President Obama bestowed the highest military honor to Afghan war veteran and former Army captain William D. Swenson Tuesday, recognizing his efforts to save Americans during a battle with Taliban insurgents along the Pakistan border in 2009.
The 34-year-old unemployed Seattle resident received the sky blue ribbon and medal for his service as a trainer and adviser embedded with the Afghan Border Police Mentor Team. The awardee risked his life evacuating wounded Afghan and American soldiers during an ambush by Taliban insurgents in the Ganjgal valley the morning of Sept. 8, 2009. Five Americans, 10 Afghan army troops and an interpreter perished in the fight.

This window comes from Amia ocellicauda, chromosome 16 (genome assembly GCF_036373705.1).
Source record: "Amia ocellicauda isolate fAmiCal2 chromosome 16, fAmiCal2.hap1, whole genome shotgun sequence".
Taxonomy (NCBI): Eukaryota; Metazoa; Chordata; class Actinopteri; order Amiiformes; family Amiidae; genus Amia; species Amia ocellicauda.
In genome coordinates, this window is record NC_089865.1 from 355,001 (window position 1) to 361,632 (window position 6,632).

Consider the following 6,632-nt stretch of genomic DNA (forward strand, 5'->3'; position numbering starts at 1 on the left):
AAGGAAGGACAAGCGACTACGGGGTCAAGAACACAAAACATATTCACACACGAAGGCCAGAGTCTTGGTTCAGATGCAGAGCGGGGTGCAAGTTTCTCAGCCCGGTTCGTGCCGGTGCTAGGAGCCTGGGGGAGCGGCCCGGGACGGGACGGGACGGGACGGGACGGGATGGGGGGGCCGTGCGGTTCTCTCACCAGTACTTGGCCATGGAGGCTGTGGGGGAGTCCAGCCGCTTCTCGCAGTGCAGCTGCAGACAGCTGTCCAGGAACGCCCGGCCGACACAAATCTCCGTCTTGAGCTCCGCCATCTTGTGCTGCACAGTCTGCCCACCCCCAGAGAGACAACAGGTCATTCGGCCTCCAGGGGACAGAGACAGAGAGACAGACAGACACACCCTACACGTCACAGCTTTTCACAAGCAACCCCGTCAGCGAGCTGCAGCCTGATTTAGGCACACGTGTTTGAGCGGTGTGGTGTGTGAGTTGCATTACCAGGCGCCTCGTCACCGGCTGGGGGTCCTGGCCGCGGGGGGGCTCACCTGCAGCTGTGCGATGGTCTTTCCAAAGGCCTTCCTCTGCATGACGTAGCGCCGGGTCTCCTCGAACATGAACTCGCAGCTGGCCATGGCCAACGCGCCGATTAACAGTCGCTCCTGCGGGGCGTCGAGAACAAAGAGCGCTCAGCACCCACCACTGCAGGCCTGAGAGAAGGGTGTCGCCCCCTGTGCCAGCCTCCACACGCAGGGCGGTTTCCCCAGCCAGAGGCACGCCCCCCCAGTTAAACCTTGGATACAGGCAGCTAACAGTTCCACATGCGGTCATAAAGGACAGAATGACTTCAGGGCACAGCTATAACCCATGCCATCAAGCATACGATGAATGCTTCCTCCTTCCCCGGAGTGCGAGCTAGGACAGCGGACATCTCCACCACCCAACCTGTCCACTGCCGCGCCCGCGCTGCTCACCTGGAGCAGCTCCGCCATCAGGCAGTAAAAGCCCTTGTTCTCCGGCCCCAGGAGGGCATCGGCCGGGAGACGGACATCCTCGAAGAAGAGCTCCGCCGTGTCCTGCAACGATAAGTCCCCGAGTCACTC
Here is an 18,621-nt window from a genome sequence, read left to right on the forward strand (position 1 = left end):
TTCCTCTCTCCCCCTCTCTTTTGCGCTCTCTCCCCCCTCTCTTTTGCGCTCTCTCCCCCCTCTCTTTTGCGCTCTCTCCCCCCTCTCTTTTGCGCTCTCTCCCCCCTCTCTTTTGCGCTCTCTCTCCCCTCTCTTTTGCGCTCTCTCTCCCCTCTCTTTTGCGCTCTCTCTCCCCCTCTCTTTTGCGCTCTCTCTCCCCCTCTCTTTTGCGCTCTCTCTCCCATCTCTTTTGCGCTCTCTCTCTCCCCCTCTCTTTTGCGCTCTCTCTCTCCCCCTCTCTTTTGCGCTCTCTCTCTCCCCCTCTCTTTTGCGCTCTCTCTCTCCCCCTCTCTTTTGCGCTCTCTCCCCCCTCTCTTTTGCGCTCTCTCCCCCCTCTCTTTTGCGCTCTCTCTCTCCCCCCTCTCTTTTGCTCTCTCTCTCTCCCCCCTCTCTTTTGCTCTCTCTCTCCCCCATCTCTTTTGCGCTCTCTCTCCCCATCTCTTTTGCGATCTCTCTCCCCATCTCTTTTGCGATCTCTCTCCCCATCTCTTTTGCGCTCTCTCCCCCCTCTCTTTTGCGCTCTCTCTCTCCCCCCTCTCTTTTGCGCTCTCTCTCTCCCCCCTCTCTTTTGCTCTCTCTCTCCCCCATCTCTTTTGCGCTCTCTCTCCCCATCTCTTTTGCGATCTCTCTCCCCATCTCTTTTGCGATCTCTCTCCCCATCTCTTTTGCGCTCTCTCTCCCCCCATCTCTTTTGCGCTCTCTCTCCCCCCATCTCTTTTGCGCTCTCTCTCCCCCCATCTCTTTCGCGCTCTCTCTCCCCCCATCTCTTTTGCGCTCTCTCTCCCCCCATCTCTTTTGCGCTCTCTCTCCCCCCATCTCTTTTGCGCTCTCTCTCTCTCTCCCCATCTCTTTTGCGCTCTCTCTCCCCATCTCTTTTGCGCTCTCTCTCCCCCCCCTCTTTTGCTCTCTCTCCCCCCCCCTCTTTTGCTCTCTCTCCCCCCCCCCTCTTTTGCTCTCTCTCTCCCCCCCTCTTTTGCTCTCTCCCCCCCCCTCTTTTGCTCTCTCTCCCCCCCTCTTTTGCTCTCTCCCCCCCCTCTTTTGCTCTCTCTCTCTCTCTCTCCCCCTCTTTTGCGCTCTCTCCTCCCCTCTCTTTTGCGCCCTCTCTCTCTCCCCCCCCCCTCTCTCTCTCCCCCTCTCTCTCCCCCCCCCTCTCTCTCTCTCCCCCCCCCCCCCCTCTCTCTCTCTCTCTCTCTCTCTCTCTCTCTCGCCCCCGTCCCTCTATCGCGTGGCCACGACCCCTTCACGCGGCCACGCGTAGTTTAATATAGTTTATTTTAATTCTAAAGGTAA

Swenson was first nominated for the Medal of Honor in 2009, but the paperwork was lost and resubmitted in 2011. The captain’s criticism of a lack of help during the battle prompted an investigation that resulted in two Army officers being reprimanded. He is the second survivor from that battle to receive the prestigious medal, marking just the second time in 50 years for that to happen, according to Obama. Two years ago Marine Cpl. Dakota Meyer received the Medal of Honor for the same conflict.
The Army captain left the military in February 2011 and has since been unemployed. Swenson hopes to return to service, a rare move for a Medal recipient. His request is currently under review.
He is the sixth living honoree of the highest military award for service in Iraq or Afghanistan, and the most decorated Army officer since the Vietnam War.